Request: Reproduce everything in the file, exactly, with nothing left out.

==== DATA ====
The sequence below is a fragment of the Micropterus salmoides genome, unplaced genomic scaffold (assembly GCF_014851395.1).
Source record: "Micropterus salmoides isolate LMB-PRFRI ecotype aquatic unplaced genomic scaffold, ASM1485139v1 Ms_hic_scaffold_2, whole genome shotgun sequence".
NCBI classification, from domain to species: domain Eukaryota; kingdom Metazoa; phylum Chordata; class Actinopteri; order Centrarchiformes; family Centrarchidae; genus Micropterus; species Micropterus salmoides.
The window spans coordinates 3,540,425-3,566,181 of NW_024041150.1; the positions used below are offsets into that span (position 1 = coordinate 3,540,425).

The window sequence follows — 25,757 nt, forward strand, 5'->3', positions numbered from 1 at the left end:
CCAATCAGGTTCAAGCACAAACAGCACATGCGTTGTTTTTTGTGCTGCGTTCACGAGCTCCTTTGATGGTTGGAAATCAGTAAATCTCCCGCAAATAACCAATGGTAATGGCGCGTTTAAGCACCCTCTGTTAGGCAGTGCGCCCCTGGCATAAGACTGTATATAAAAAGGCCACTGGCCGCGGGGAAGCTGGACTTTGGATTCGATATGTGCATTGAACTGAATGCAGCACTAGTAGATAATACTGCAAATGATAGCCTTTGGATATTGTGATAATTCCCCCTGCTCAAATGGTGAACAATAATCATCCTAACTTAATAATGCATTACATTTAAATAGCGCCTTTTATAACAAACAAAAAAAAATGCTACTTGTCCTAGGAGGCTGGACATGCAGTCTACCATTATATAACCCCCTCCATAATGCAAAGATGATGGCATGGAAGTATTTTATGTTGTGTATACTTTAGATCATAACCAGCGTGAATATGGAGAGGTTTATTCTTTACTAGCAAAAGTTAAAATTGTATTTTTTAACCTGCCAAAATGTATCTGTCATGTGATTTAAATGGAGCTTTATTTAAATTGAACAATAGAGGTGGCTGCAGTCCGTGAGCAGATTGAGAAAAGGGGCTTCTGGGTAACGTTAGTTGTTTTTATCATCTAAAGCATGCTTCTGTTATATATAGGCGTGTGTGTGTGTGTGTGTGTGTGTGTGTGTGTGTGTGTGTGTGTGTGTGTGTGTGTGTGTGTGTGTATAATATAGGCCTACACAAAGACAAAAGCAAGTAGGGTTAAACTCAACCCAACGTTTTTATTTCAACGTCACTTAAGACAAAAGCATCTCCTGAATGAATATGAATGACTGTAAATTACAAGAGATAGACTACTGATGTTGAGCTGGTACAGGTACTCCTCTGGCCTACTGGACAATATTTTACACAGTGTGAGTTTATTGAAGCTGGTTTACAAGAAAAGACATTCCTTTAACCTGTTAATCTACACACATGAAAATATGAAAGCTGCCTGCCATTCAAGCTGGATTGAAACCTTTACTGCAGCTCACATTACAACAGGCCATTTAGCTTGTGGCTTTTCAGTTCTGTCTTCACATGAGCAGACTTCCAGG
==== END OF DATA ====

The sequence below is a fragment of the Micropterus salmoides genome, unplaced genomic scaffold (assembly GCF_014851395.1).
Source record: "Micropterus salmoides isolate LMB-PRFRI ecotype aquatic unplaced genomic scaffold, ASM1485139v1 Ms_hic_scaffold_2, whole genome shotgun sequence".
NCBI classification, from domain to species: domain Eukaryota; kingdom Metazoa; phylum Chordata; class Actinopteri; order Centrarchiformes; family Centrarchidae; genus Micropterus; species Micropterus salmoides.
The window spans coordinates 3,540,425-3,566,181 of NW_024041150.1; the positions used below are offsets into that span (position 1 = coordinate 3,540,425).

The window sequence follows — 25,757 nt, forward strand, 5'->3', positions numbered from 1 at the left end:
CCAATCAGGTTCAAGCACAAACAGCACATGCGTTGTTTTTTGTGCTGCGTTCACGAGCTCCTTTGATGGTTGGAAATCAGTAAATCTCCCGCAAATAACCAATGGTAATGGCGCGTTTAAGCACCCTCTGTTAGGCAGTGCGCCCCTGGCATAAGACTGTATATAAAAAGGCCACTGGCCGCGGGGAAGCTGGACTTTGGATTCGATATGTGCATTGAACTGAATGCAGCACTAGTAGATAATACTGCAAATGATAGCCTTTGGATATTGTGATAATTCCCCCTGCTCAAATGGTGAACAATAATCATCCTAACTTAATAATGCATTACATTTAAATAGCGCCTTTTATAACAAACAAAAAAAAATGCTACTTGTCCTAGGAGGCTGGACATGCAGTCTACCATTATATAACCCCCTCCATAATGCAAAGATGATGGCATGGAAGTATTTTATGTTGTGTATACTTTAGATCATAACCAGCGTGAATATGGAGAGGTTTATTCTTTACTAGCAAAAGTTAAAATTGTATTTTTTAACCTGCCAAAATGTATCTGTCATGTGATTTAAATGGAGCTTTATTTAAATTGAACAATAGAGGTGGCTGCAGTCCGTGAGCAGATTGAGAAAAGGGGCTTCTGGGTAACGTTAGTTGTTTTTATCATCTAAAGCATGCTTCTGTTATATATAGGCGTGTGTGTGTGTGTGTGTGTGTGTGTGTGTGTGTGTGTGTGTGTGTGTGTGTGTGTGTGTGTGTGTATAATATAGGCCTACACAAAGACAAAAGCAAGTAGGGTTAAACTCAACCCAACGTTTTTATTTCAACGTCACTTAAGACAAAAGCATCTCCTGAATGAATATGAATGACTGTAAATTACAAGAGATAGACTACTGATGTTGAGCTGGTACAGGTACTCCTCTGGCCTACTGGACAATATTTTACACAGTGTGAGTTTATTGAAGCTGGTTTACAAGAAAAGACATTCCTTTAACCTGTTAATCTACACACATGAAAATATGAAAGCTGCCTGCCATTCAAGCTGGATTGAAACCTTTACTGCAGCTCACATTACAACAGGCCATTTAGCTTGTGGCTTTTCAGTTCTGTCTTCACATGAGCAGACTTCCAGG